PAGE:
Ottoman Subjugation: 18th and Early 19th Century Greece

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Within the 18th and early 19th century, Greece experienced highly heinous ordeals when it was under Ottoman subjugation, and it aspired to redeem their previously established terms of democracy and overall culture; however, these ordeals for the Greeks were so influential that they ultimately altered their culture and general customs. These changes affected Greece in vast, multifarious ways but they can primarily be classified by Greece’s economical, social, and political aspects. Economically, Greece experienced, under Ottoman rule, poverty and were hardly able to provide for themselves nonetheless defend themselves from Ottoman rule with substantial weaponry and armor, they also received a transfiguration in not striving to possess lands and riches as in precedent instances but to possess and utilize income as a means of ensuring liberation, and they experienced a great economical and thus cultural diversity amongst themselves with extensive, distinct attitudes and economical intentions within Greek society between the more opulent and poorer individuals. Socially, the general sentiment of Greece was deteriorated by its transfiguration into a more solemn nation in Europe and the precedent vibe of Greece, before Ottoman domination, was altered and substituted with Turkish gloom with apathy reflected towards Greek arts, passions, and sciences, and their only manner of which they managed to free themselves was by working together with other nations and forming a resistance, which they did; also, Greeks were very compatible with other nations and they were able to become cared for by other nations and were able to receive assistance from them during the Greek Revolution in result. Politically, Greece’s government transfigured with the Ottoman’s political customs and their authorities were poorly implemented, and even formal approbation had to be made in order for officials to enact on malpractices such as robberies and rebellions; subsequently, this caused revolutions in Greece in order to bring retaliation on the Ottomans for killing their leader of the Greek Orthodox church, which was apart of their religious, or sultan’s, government, and ultimately, they subjugated the Ottomans’ jurisdiction in Greece and, as they aspired, established their own government as well with beneficial leaders. Indeed, there are many puzzling factors and results of the Greek Revolution, but they can become vividly perceived with the synopsizes and recounted instances given by individuals who in which were living at these times expressed by there works and archived data.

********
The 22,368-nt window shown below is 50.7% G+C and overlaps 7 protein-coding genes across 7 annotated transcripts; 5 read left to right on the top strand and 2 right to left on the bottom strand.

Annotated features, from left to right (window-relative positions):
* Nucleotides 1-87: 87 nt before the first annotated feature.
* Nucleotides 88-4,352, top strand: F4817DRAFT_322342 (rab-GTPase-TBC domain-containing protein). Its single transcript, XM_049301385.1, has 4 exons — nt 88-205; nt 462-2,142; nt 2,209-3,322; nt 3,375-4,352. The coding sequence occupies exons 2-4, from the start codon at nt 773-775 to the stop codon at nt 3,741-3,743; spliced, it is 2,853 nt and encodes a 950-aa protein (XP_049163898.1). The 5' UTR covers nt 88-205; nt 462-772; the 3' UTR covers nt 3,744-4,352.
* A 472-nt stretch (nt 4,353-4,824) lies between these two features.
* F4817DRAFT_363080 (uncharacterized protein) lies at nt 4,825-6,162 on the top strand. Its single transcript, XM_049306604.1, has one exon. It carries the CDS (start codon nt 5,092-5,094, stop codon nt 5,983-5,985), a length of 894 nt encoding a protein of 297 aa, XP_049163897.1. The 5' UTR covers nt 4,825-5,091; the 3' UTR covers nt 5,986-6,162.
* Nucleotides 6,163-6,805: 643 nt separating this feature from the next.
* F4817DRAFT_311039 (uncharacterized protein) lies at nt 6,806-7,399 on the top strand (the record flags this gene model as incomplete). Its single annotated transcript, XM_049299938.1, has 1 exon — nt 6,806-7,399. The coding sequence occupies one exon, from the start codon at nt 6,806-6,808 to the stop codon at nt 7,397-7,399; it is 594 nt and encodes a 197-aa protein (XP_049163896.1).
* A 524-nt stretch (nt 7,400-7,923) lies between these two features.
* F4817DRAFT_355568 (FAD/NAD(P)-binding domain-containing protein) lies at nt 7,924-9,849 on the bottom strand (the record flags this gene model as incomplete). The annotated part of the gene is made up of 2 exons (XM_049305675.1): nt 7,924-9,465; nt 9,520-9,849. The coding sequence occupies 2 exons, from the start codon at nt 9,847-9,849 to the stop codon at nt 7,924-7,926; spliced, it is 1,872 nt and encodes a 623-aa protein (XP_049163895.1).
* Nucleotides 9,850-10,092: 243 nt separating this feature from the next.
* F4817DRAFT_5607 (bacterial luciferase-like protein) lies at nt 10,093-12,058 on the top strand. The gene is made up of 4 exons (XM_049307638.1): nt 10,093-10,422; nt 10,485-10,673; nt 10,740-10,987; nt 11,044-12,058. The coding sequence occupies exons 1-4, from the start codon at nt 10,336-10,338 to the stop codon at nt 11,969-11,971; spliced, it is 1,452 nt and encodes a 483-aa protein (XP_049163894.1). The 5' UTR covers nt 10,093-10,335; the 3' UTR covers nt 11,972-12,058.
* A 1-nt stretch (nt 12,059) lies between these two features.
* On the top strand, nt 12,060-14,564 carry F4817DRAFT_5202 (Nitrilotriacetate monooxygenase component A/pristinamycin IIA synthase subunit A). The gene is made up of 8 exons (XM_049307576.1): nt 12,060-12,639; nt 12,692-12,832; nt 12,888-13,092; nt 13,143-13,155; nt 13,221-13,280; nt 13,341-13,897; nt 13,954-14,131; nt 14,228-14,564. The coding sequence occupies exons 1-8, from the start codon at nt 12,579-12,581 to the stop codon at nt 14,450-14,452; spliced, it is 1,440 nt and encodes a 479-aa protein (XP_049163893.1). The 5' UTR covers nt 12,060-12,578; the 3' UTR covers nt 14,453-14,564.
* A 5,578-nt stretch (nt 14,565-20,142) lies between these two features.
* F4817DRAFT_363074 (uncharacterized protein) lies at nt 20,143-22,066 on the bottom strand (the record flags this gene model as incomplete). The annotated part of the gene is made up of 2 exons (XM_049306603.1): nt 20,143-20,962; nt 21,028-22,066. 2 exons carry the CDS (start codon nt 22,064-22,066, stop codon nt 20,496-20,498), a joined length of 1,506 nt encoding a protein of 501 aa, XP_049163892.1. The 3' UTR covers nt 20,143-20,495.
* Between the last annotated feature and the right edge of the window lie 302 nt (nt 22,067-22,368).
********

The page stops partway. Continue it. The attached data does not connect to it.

There were many inauspicious economical aspects of Greece during the 19th century that contributed to its anarchy, yet also enabled the people with an incentive of change. The economical stature of Greece had its people predominately classified among the rich who were respectful to their Turkish masters and the poor, who comprised much of the Greeks, were not too fond of the Ottomans, and this, as conceivable, caused contention amongst these major classes in Greece as well as the Ottomans; James Dallaway, a chaplain to an English community in Constantinople, sent a missive that comprised these ideas and aspects of Greece’s economical aspects and anarchy. He conveyed a vital component in his missive by saying, “The richer Greeks are very devious and intriguing, and with very limited exception only less ignorant than their Turkish masters. The lower ranks are the merriest creatures imaginable, but are untrustworthy, and awake to every advantage.” His purpose in devising this missive was most likely to express his great concern for the dreadful economical status of Greece and to imply the ultimate effect of how sovereign acting country and an extensive variation between a rich and middleclass can impact a practical nation (Doc.5). Subsequently, another economical issue lied primarily with how Greece would be able to request accommodations from other countries to receive...
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